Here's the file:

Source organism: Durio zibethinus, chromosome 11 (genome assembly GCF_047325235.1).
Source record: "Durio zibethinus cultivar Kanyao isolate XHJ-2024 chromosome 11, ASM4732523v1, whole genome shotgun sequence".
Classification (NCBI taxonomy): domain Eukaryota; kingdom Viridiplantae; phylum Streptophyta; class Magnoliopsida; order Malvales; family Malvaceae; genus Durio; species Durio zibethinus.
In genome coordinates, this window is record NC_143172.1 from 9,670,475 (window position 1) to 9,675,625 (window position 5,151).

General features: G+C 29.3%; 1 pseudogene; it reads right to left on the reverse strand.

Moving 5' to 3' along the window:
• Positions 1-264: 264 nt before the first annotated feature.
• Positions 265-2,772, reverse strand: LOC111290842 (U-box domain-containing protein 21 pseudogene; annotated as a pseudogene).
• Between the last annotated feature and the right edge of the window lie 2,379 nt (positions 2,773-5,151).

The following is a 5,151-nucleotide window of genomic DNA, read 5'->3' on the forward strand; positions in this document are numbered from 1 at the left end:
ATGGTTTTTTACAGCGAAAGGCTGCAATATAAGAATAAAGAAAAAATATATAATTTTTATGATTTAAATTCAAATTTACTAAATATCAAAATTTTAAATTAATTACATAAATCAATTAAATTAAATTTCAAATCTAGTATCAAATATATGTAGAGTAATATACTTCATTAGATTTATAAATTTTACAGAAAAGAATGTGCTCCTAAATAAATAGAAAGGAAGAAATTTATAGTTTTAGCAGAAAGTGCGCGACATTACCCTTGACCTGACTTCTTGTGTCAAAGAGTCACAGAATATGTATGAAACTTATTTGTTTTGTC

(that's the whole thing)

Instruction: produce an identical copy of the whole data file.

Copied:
Source organism: Durio zibethinus, chromosome 11 (genome assembly GCF_047325235.1).
Source record: "Durio zibethinus cultivar Kanyao isolate XHJ-2024 chromosome 11, ASM4732523v1, whole genome shotgun sequence".
Classification (NCBI taxonomy): domain Eukaryota; kingdom Viridiplantae; phylum Streptophyta; class Magnoliopsida; order Malvales; family Malvaceae; genus Durio; species Durio zibethinus.
In genome coordinates, this window is record NC_143172.1 from 9,670,475 (window position 1) to 9,675,625 (window position 5,151).

General features: G+C 29.3%; 1 pseudogene; it reads right to left on the reverse strand.

Moving 5' to 3' along the window:
• Positions 1-264: 264 nt before the first annotated feature.
• Positions 265-2,772, reverse strand: LOC111290842 (U-box domain-containing protein 21 pseudogene; annotated as a pseudogene).
• Between the last annotated feature and the right edge of the window lie 2,379 nt (positions 2,773-5,151).

The following is a 5,151-nucleotide window of genomic DNA, read 5'->3' on the forward strand; positions in this document are numbered from 1 at the left end:
ATGGTTTTTTACAGCGAAAGGCTGCAATATAAGAATAAAGAAAAAATATATAATTTTTATGATTTAAATTCAAATTTACTAAATATCAAAATTTTAAATTAATTACATAAATCAATTAAATTAAATTTCAAATCTAGTATCAAATATATGTAGAGTAATATACTTCATTAGATTTATAAATTTTACAGAAAAGAATGTGCTCCTAAATAAATAGAAAGGAAGAAATTTATAGTTTTAGCAGAAAGTGCGCGACATTACCCTTGACCTGACTTCTTGTGTCAAAGAGTCACAGAATATGTATGAAACTTATTTGTTTTGTC